“The Friend Call Out”

By: Bradley Opitz

You know that feeling, the feeling of being uncomfortable.   You know you need to speak up, say something.  Your mind focuses and your heart quickens.  You have been confronted by the reality of one of your friends engaging in an act that you know in your heart is damaging in both a physical and spiritual way.

The issue of fraternal correction or calling your friends out is as old as creation its self.  You may not know it yet, but calling out a friend is an art.  It is so much of an art that the Church prescribes a way to do it that will lead to holiness and, hopefully, not heartbreak or the loss of a friend.

Before I go any further, a disclaimer needs to be issued.  There is nothing that you or I can say or do that will convert anyone.  It is the job of the Holy Spirit to bring about conversion of the heart.  Our responsibility is to be a witness to the Truth that Christ has brought to the world.

When calling out a friend, scripture gives us a four-step process to follow.  Ultimately this is going to lead you and the one being called out into a deeper understanding Christian justice, prudence and charity.

The Situation

You and your friend go to a party on a Friday evening.  The host’s parents are out of town. A few people you know got their older brother or sister to buy them alcohol.  You find that your friend ends up underage drinking, gets his or her mack on and hooks up with someone.  This is not the first time that this has happened.  In fact you see that your friend acts one way at Church and then acts differently when away from Church.  You know in your heart that that is not ok. What do you do?


Step One

“If your brother sins [against you], go and tell him his fault between you and him alone.  If he listens to you, you have won over your brother.” –Matthew 18:15

This scripture verse gives us the first step in properly calling your friend out.  By keeping the fault to between you and him guards you from the sin of gossip.  Gossip cuts down the bonds of relationships.  In keeping the fault between you and the person being called out also safeguards the people involved from causing unneeded scandal.   In other words, if you have a problem with what someone is doing, don’t talk about it with other people.  Go directly to the source, the person who is at fault.  Remember that it is not up to you to judge the actions of the person.  It is up to you to love that person by giving reason to why he or she needs to stand firm in the truth of Christ.  If your friend does not listen to you proceed to step two.

Step Two

“If he does not listen, take one or two others along with you, so that every fact may be established on the testimony of two or three witnesses.” –Matthew 18:16


This step brings a greater witness to truth.  By bringing one or two other people who can witness to the truth allows the other person to know that issue with the fault is not just your opinion.  In fact it gives greater meaning to what you are saying is true.  Make sure that you do your homework first before applying this step.  It is important that you and your friends do not come off sounding judgmental or that you are there to just ganging up.  This step needs to come from a place that is not emotional but rather concerned with the well-being and holiness of the person being called out.  If your friend does not listen then proceed to step three.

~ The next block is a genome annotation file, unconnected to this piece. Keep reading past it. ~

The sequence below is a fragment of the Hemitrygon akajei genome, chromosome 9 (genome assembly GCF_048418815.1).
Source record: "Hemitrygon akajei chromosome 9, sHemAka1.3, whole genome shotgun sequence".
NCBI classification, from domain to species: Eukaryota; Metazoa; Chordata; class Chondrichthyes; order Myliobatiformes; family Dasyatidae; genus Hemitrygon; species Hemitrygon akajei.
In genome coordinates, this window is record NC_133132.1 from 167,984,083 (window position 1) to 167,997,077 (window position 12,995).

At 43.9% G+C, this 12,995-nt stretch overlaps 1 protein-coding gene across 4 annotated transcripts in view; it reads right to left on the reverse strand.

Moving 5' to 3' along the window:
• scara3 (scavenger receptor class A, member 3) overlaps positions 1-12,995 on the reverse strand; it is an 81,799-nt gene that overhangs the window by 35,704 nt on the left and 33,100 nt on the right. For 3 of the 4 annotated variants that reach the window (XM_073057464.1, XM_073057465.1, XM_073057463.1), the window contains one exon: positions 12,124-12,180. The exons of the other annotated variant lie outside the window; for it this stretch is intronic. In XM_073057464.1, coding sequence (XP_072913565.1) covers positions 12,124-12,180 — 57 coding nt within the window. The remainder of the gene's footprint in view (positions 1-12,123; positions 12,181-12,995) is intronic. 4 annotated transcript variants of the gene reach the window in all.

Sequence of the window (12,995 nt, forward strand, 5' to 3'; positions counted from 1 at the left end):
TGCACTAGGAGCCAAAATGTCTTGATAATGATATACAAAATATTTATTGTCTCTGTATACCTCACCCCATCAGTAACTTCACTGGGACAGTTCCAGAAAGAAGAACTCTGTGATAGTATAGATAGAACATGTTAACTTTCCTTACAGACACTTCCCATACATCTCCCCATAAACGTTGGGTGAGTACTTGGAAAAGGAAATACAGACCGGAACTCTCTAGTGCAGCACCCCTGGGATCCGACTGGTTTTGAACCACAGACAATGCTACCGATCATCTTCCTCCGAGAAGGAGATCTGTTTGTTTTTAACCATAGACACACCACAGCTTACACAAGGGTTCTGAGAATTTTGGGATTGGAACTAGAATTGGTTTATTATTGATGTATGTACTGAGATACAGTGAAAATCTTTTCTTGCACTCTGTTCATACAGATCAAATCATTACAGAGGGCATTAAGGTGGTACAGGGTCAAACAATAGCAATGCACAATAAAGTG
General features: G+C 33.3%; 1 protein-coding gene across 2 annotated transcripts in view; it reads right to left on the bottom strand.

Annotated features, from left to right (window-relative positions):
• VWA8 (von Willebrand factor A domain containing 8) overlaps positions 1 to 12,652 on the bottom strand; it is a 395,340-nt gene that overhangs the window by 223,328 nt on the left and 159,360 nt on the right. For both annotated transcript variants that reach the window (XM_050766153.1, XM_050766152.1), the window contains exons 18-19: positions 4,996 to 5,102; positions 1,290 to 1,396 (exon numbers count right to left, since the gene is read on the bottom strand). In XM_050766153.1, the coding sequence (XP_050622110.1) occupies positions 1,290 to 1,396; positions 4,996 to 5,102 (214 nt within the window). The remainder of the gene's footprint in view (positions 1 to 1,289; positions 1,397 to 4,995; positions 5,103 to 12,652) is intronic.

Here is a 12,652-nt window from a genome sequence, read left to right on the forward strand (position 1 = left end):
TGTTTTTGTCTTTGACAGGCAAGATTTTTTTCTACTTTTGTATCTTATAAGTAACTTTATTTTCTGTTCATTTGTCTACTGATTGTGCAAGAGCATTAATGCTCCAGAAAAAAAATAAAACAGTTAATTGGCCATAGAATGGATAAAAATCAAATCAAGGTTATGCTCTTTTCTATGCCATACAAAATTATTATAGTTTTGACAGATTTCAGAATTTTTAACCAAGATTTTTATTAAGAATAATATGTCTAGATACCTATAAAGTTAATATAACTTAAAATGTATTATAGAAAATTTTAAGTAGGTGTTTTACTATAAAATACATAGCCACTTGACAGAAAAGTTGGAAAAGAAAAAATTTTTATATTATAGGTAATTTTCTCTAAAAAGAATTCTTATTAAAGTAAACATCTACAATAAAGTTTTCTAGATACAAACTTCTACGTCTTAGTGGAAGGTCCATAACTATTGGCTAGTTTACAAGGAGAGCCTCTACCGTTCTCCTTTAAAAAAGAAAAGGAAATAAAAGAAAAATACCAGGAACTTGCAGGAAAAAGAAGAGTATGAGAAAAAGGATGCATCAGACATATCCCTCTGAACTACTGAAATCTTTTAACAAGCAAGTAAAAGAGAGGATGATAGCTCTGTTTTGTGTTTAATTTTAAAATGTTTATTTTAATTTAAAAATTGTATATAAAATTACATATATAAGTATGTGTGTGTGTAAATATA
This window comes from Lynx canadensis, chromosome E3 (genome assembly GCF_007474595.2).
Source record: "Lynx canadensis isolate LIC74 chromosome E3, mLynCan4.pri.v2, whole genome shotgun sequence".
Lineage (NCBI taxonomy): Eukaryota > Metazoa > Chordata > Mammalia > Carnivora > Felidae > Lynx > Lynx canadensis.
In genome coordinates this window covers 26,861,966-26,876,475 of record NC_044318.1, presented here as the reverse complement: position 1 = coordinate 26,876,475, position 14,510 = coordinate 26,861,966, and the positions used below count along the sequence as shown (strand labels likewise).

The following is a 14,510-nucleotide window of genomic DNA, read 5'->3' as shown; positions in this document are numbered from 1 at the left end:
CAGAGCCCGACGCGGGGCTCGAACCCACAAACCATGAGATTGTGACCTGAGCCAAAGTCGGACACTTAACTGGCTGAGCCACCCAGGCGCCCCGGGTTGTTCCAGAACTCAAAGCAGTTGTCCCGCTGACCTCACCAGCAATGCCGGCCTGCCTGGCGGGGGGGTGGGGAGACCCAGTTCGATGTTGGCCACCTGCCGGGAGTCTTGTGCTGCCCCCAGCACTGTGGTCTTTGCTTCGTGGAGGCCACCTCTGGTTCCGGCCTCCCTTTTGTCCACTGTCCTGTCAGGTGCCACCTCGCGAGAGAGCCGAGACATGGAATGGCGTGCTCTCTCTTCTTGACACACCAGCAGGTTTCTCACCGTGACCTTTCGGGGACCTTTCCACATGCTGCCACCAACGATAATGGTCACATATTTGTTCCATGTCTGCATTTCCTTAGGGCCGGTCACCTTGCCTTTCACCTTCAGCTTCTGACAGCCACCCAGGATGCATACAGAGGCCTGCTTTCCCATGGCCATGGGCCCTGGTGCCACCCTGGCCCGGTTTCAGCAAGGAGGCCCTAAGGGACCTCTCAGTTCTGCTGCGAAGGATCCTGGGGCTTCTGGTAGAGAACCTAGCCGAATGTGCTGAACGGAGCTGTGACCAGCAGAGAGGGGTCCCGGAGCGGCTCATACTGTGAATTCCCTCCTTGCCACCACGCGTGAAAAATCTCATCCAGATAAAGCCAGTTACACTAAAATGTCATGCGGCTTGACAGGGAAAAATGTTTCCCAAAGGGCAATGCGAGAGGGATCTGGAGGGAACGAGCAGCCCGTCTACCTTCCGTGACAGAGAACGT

Step Three

“If he refuses to listen to them, tell the Church…” –Matthew 18:17


This does not mean that you are to stand up in front of the alter telling the whole Church what your friend has done.  This step is a call to ask your priest or pastor for help and guidance. If the situation has progressed this far then the situation is something that needs to be corrected by someone that has greater authority and training in witnessing to the truth.  This is where the person at fault can receive reconciliation and direction in how to properly seek God and holiness in their daily life.  If the person does not listen proceed to step four.

Step Four

“If he refuses to listen even to the Church, then treat him as you would a Gentile or a tax collector.” –Matthew 18:17


When sin enters into a person’s life he or she cuts himself or herself away from the Body of Christ, the Church.  We are all in need in asking Christ for forgiveness for our own sins.  Every time we commit a mortal sin, we become like a Gentile and tax collectors.  Gentiles and tax collectors were considered to be outsiders.  We are called to treat our brother or sister as if they are outsiders too.  This is to be done in a way that does not alienate them or make them feel like you have renounced their friendship.  This step calls us to love as Jesus did and still does.  Christ did not neglect the Gentiles and tax collectors.  Rather, he broke bread with them.  He spent time with them.  He healed them and ministered to them.  Through that, Christ enabled, supported and equipped them to know the Love of God.  Many of them responded in faith by loving God back and becoming saints.

By your baptism you are called to be a missionary and to be a witness to the Love and Truth Christ brings to the world.  In all occasions, this process calls us to prayerfully approach our friends and point them in the direction of Christ and the sacraments.  Our goal is the Eucharist and to receive forgiveness and to be healed for the ways in which our relationship with God has become damaged due to our actions.

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